Brilliantly acted and refreshingly original!
29 June 2001 | by mattymatt4everSee all my reviews

I haven't been thoroughly following David Mamet's career, but just watching this film, "American Buffalo" and "Glengarry Glen Ross" I already get a feel of his unique style of writing. It's very witty, very original and he has certain trademarks, like quick exchanges of dialogue between actors and repeating of the same sentence of dialogue in a group of lines. Well, his uniqueness is quite evident in watching this movie and it works quite well.

First I'll mention the vast array of talented actors. I don't think the casting could've been any better. Character actor William H. Macy is brilliant as the almost unscrupulous director, who will do ANYTHING--and I'm not exaggerating the least bit--to get his picture done. Fellow character actor/fellow PT Anderson regular Philip Seymour-Hoffman turns in another brilliant, yet subtle performance as the shy but appealing and wildly creative screenwriter who is the fuel of this cinematic project. As I said, he's made a significant--and extremely impressive--transition from playing the airhead jerk in "Scent of a Woman" and "Twister" to playing deep character roles like this. He ranks among the top in my list of Best Underrated Actors (along with Macy) and I hope one of these days he'll become a household name. David Peymer, I think, delivers the best performance of his career as the fast-talking, sniveling producer. I've always known he was a good actor, but he truly flaunts his knack for acting and taking risks in this role. It figures that playwright Mamet would assemble a group of fine character actors, instead of simply casting people who "look good on camera." That's one of the advantages of having a playwright as a director.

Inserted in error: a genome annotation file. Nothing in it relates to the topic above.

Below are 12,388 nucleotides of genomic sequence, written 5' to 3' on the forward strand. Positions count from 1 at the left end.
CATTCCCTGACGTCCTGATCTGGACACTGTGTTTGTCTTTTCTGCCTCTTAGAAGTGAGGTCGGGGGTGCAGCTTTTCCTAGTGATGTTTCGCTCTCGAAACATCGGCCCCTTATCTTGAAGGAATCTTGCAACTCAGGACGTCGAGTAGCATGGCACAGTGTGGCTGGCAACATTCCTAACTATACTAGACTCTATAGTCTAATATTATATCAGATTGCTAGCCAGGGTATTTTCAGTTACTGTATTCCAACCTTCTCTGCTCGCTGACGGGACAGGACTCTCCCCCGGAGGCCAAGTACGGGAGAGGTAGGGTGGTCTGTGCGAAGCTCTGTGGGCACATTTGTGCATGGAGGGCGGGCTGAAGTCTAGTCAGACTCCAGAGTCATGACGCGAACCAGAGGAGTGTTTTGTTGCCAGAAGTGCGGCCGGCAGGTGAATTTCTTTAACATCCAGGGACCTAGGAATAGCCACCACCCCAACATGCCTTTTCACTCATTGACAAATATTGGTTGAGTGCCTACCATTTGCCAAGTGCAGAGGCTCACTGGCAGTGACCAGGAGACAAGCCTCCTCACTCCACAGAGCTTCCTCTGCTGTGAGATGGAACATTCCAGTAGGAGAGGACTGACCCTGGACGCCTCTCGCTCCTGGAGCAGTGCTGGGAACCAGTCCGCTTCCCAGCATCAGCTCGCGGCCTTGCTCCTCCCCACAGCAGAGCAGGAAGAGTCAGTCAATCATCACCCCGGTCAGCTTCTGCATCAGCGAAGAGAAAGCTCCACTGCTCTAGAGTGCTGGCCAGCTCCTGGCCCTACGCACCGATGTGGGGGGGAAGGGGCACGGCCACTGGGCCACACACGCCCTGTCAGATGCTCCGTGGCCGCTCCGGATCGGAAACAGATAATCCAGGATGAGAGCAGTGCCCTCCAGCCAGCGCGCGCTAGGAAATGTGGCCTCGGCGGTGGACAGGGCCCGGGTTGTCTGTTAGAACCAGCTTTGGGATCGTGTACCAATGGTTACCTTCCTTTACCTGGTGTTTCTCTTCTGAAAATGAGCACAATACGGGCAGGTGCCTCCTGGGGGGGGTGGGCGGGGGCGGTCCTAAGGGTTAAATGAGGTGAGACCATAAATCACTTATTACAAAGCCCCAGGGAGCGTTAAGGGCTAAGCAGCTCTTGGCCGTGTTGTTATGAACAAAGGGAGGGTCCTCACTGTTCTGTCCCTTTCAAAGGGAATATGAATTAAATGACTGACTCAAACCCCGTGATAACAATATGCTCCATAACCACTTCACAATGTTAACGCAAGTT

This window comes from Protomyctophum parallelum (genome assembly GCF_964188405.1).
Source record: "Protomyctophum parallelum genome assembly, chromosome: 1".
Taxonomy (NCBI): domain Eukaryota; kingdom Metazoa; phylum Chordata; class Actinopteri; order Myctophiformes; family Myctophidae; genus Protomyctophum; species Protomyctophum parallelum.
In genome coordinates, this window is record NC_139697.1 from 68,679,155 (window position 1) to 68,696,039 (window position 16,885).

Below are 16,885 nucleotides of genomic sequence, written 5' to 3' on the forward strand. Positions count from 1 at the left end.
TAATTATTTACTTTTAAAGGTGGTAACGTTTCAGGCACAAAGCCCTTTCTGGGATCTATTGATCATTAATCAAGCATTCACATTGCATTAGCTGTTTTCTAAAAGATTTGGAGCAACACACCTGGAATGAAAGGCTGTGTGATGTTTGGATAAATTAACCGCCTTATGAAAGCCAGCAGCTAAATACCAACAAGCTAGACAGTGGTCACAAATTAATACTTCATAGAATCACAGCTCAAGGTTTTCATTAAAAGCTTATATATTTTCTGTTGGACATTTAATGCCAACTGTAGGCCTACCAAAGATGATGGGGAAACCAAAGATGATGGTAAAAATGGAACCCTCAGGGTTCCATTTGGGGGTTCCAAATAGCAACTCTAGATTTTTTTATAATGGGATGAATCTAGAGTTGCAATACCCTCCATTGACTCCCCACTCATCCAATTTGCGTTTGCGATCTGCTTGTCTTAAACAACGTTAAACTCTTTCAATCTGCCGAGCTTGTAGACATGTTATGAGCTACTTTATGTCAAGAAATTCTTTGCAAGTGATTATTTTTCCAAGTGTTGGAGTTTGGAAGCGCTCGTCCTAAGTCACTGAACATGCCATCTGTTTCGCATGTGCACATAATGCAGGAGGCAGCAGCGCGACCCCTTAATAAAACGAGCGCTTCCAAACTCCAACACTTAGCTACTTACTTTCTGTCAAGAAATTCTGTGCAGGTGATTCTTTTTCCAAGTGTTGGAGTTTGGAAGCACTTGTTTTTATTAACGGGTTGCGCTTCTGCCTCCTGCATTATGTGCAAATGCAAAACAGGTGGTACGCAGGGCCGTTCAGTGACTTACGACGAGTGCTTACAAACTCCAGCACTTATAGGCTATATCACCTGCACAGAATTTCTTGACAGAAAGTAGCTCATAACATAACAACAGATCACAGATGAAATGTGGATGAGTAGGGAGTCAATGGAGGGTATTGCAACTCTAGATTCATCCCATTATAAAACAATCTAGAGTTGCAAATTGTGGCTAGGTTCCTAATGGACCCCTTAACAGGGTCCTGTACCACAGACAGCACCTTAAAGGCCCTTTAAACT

The script is wildly original and kept me laughing. There are many interesting, memorable quotes. And this is just a fine adult comedy (Thank God!!). With the explosion of teen gross-out comedies, I'm sure audiences will cherish a comedy like this. It works in all aspects. Not only is it well-performed, but it's well-written (lots of comedies only contain one of those factors). And it's all done in good taste. So those of you expecting cheap sex jokes and low-brow gags involving bodily functions--sorry to disappoint you! There are no cliches. This movie is an explosion of Mamet's gift for creativity. Take for example, the relationship between Hoffman and the beautiful Rebecca Pidgeon. They don't have a sex scene. Most of their screen time is spent talking and getting to know each other, sharing their thoughts on writing, researching the town's history, finding out how much they have in common. Do we still see that in the movies? Character development in romance? In the scene where Hoffman is in the hotel room with Sarah Jessica Parker lying on the bed naked, and Pidgeon knocks on his door to greet him with a bouquet of flowers, there's no predictability. You would assume she would take one look at Parker's naked body and punch him in face. I'm not going to give away what happens, but that moment stuck in my mind, because it is the first film I've seen to go a different route with the whole "girlfriend catches you in bed with another girl" premise.

"State and Main" is pleasant, light-hearted, funny, original comedy and it's one I'd definitely recommend. If you want to see great performances and laugh at good, tasteful humor--you can't go wrong!

My score: 7 (out of 10)